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Then combined the infused milk with his "Fior di Latte" (heart of the milk) base and put it into the machine.

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As the gelato came out of the machine, he shaved layers of white truffle across the pan of gelato.

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Then shaved truffle across the top with a traditional truffle slicer.

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White truffle gelato with white truffle honey, now that is the DOPE!

Once an Italian starts shaving truffles, no one knows where it will stop. :shock:

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Yeah, let's order another one and shave it the other way :unsure:

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Good Eating,

Molto E

Phoenix Best Bets:

Binkley's Restaurant

Sea Saw Restaurant

Zinc Bistro

Cyclo Restaurant

Lo-Lo's Fried Chicken and Waffles

Kohnie's- Coffee, Breakfast, Lunch and Best Scones

Pizzeria Bianco

Pane Bianco


Eliot Wexler aka "Molto E"

MoltoE@restaurantnoca.com

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There ought to be a law.... Clearly this must be illegal! :cool:


John Sconzo, M.D. aka "docsconz"

"Remember that a very good sardine is always preferable to a not that good lobster."

- Ferran Adria on eGullet 12/16/2004.

Docsconz - Musings on Food and Life

Slow Food Saratoga Region - Co-Founder

Twitter - @docsconz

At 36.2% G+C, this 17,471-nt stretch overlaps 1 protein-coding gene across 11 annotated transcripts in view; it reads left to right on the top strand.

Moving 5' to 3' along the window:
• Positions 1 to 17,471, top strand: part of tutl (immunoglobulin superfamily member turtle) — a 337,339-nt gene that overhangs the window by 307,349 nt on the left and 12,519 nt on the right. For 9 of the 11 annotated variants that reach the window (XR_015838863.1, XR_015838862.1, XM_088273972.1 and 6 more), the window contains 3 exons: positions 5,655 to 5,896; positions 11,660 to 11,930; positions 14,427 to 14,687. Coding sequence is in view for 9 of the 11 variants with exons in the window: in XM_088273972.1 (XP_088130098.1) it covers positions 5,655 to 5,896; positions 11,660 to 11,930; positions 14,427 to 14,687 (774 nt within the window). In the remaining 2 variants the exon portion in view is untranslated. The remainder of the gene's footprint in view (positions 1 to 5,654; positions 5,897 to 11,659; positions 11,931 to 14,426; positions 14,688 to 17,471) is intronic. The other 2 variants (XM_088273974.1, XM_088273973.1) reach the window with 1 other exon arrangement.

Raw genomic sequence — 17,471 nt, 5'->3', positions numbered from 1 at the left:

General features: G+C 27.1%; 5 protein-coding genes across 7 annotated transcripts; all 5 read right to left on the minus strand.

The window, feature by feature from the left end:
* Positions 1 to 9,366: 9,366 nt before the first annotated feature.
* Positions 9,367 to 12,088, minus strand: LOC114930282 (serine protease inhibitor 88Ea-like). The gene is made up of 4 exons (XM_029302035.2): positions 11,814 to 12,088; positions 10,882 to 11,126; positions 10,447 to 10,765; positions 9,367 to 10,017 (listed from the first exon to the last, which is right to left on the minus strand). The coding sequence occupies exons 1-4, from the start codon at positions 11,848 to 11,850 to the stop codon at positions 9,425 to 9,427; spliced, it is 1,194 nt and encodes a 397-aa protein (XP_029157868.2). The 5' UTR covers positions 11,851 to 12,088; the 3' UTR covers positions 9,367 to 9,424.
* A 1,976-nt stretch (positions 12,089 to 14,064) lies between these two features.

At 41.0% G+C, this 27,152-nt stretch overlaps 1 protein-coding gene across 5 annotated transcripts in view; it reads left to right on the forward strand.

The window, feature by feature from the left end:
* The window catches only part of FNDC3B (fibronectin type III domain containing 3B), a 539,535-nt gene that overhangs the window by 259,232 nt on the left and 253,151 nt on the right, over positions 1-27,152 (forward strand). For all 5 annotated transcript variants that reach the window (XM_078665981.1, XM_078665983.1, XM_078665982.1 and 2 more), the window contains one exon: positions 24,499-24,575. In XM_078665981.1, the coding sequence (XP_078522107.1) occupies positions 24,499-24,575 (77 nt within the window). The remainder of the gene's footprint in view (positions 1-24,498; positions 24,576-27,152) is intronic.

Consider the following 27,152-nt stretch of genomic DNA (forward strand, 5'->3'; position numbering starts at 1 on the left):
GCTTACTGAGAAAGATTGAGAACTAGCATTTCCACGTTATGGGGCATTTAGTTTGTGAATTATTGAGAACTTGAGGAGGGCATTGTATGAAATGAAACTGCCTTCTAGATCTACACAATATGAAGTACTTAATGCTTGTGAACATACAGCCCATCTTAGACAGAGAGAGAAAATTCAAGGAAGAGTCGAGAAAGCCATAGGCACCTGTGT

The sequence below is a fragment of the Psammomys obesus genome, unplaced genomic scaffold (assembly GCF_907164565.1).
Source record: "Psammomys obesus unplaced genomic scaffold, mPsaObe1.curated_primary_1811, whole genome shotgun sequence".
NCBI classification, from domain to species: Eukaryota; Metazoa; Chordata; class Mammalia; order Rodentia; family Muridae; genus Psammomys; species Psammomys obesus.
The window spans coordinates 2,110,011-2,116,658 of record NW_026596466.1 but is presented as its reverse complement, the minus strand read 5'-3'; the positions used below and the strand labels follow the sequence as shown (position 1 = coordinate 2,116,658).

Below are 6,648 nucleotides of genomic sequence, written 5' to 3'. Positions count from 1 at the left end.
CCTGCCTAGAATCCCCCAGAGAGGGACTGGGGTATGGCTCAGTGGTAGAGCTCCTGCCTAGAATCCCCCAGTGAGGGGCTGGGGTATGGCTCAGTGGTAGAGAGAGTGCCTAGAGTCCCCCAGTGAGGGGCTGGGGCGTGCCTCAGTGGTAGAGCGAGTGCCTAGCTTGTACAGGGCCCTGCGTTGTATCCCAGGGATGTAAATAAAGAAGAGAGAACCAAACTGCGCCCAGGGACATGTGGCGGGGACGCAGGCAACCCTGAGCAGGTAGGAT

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This is great gelato. The passion for gelato the owners of this Gelateria have is there in every spoonful. Truly artisan gelato.


Edited by ahurwich (log)

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oh yeah baby

Got to go several weeks ago on my way to Tucson. I had the chocolate hazelnut with wild cherries. OMG. What I'm wondering is.... is it some of the best gelato I've ever had OR was it because I loved that combo So much HMMMMM will just have to back again and again and again. Thanks God I live far far away or my pocketbook would be so much lighter and me not so light

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oh yeah baby

What I'm wondering is.... is it some of the best gelato I've ever had OR was it because I loved that combo So much HMMMMM

That was the best gelato that you ever had :wink:

Molto E


Eliot Wexler aka "Molto E"

MoltoE@restaurantnoca.com

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Arlecchino Gelateria: A Taste of Italy in Arcadia